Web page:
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I'm interning at a company, and I have a new project. After my manager explained it to me, I went to my desk, researched it a bit and mulled it over, then returned to his office:

Me: "So for this project, I guess I should do Thing A?"
Manager: "Why would you do Thing A? That doesn't make sense. You should talk to Guy. He deals with this type of thing. He can help you get started."

So the next day, I talked to Guy:

Me: "Guy, Manager told me you would be able to help me. How should I start this project?"
Guy: "If I had to do a project like this, I would start by doing Thing A."

My dilemma how can I go back to my manager and getting him to sign-off on doing Thing A. How can I present this to him without coming across as combative or adversarial? I don't want to prove him wrong; I just want to do a good job.

  • I've done a fairly significant trimming down of this question to focus on the specific thing you want an answer to, as I think that makes it a better question for The Workplace. If you really don't like this, you can of course revert the change. – Philip Kendall Nov 13 '17 at 23:05
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    Just stick to the facts: "Manager, I talked to Guy about the project and he suggested Thing A." Optionally verify with Guy first: "Guy, are you sure we should do Thing A? Manager seemed skeptical when I mentioned it." – Brandin Nov 13 '17 at 23:07
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You're an intern, right?

You're not expected to know much of anything. Otherwise you'd be the Manager. :)

I would handle it by going ahead and doing Thing A, and when my manager said "Hey, I told you not to do Thing A" I would respond "You told me to talk to That Guy and he said Do Thing A, so I am". Which is why I'm not in management after 20 years.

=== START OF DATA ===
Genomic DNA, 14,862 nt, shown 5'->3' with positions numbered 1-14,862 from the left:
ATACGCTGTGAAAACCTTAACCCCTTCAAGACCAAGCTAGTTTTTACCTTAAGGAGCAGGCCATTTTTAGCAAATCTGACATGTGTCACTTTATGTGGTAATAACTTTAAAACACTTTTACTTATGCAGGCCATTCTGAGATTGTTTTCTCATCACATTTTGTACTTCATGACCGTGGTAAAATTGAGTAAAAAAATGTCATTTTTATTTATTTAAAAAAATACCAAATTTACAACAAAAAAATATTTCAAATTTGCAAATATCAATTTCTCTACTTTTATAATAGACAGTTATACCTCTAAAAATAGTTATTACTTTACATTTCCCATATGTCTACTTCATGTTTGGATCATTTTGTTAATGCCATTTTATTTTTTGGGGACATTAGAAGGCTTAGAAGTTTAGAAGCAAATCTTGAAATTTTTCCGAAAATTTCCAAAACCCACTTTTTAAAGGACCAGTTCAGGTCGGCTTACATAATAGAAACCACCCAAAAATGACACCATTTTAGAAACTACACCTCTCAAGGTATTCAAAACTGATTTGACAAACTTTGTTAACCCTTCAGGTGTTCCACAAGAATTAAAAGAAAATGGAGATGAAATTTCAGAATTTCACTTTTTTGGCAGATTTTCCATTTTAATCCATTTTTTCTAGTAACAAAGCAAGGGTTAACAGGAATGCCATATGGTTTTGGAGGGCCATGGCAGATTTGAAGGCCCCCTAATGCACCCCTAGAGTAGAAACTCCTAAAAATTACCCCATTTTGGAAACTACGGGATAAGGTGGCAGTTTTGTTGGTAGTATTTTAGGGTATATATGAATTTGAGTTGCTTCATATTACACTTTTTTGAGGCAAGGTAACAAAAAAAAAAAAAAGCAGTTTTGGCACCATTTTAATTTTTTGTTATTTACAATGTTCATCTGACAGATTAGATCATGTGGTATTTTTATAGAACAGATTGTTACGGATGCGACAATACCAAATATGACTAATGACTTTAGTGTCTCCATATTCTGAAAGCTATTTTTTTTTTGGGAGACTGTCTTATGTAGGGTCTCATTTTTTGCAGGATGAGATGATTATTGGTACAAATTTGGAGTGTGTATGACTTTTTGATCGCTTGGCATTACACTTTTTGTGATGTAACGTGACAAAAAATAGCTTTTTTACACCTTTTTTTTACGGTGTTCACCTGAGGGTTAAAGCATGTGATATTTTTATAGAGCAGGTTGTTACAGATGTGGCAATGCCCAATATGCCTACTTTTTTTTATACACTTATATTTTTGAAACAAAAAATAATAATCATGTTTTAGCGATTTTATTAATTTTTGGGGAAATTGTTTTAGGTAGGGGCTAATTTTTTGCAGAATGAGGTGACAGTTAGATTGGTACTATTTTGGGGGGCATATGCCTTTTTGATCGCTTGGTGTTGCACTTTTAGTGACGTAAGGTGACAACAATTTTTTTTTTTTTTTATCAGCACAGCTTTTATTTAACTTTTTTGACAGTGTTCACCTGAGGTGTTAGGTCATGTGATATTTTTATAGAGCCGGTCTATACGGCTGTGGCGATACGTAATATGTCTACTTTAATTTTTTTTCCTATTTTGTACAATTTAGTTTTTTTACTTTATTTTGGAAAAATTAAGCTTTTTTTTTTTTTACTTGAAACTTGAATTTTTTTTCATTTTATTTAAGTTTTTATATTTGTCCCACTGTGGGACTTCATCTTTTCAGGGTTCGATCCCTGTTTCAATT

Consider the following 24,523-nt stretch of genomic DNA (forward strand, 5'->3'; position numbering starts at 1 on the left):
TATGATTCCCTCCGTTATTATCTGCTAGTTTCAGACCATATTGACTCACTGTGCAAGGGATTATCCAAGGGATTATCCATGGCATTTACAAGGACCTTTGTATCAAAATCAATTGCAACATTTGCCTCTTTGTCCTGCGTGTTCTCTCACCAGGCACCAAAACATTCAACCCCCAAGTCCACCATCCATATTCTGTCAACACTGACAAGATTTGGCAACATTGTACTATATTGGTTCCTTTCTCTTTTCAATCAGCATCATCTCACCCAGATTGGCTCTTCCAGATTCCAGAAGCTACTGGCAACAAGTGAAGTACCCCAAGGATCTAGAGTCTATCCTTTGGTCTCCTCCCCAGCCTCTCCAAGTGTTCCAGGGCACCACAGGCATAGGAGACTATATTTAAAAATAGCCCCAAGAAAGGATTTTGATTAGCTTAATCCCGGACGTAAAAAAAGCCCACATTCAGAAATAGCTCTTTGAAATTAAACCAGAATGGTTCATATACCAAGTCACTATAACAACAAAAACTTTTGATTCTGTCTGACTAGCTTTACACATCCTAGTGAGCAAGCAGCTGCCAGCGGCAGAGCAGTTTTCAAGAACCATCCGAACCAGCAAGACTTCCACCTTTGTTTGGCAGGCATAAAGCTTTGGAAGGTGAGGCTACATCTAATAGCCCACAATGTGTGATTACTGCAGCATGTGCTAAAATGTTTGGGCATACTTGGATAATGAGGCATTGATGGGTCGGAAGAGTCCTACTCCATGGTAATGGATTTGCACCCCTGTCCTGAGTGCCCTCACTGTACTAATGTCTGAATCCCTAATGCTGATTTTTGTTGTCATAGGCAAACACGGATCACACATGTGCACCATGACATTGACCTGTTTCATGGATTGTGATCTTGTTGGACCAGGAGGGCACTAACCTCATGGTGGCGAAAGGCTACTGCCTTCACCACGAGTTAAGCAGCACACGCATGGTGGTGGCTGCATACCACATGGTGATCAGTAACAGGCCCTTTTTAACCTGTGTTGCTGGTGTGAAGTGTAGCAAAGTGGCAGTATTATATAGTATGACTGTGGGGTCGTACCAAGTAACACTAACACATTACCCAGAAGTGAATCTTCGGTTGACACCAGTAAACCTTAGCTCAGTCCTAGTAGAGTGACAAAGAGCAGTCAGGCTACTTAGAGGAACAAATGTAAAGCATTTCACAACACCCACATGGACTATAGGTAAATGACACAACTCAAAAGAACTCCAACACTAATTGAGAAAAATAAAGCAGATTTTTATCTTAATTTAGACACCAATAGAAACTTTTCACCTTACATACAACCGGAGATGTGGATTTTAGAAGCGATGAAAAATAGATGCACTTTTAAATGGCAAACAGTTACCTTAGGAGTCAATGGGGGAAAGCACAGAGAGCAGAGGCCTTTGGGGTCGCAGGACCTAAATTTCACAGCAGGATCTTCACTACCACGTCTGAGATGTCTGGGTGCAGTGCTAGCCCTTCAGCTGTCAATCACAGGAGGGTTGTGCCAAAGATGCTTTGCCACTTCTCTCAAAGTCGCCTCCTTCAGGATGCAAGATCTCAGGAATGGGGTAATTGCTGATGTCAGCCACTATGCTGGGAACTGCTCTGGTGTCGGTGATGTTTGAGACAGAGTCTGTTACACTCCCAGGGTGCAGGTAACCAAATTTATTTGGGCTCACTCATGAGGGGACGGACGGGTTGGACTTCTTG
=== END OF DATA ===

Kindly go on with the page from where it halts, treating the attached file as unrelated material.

I would recommend that you go back to That Guy and say "Hey, you said A and the Manager said Not A. Do you know why he would say Not A, then tell me to talk to you and you say A?"

Then go back to your manager and say "Sir, I talked to That Guy and he said that I should start with Thing A. You say I shouldn't. Since both of you are very experienced in this area, and have different views I'm trying to learn how these decisions get made".

The key is not to question his decision or his advice, but to request understanding of how he came to his decision, or what was underlying his advice.

The trick, of which I do not have the nack, is phrasing that the right way.

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    I would go back and check with the senior first before potentially wasting time - if the senior is made aware that boss thinks A is not the right thing, he might change his advice - or explain why A really is the right thing, and then the intern learns either way. – HorusKol Nov 13 '17 at 23:38
  • There are problems that can be solved in a simple, time consuming way A, or in a difficult but faster way B. And A would be the right approach for a beginner, while B is what an experienced person would do. – gnasher729 Nov 13 '17 at 23:52
  • "You're not expected to know much of anything. Otherwise you'd be the Manager". No, he'd be Guy. ;) – Nolo Problemo Nov 14 '17 at 0:27

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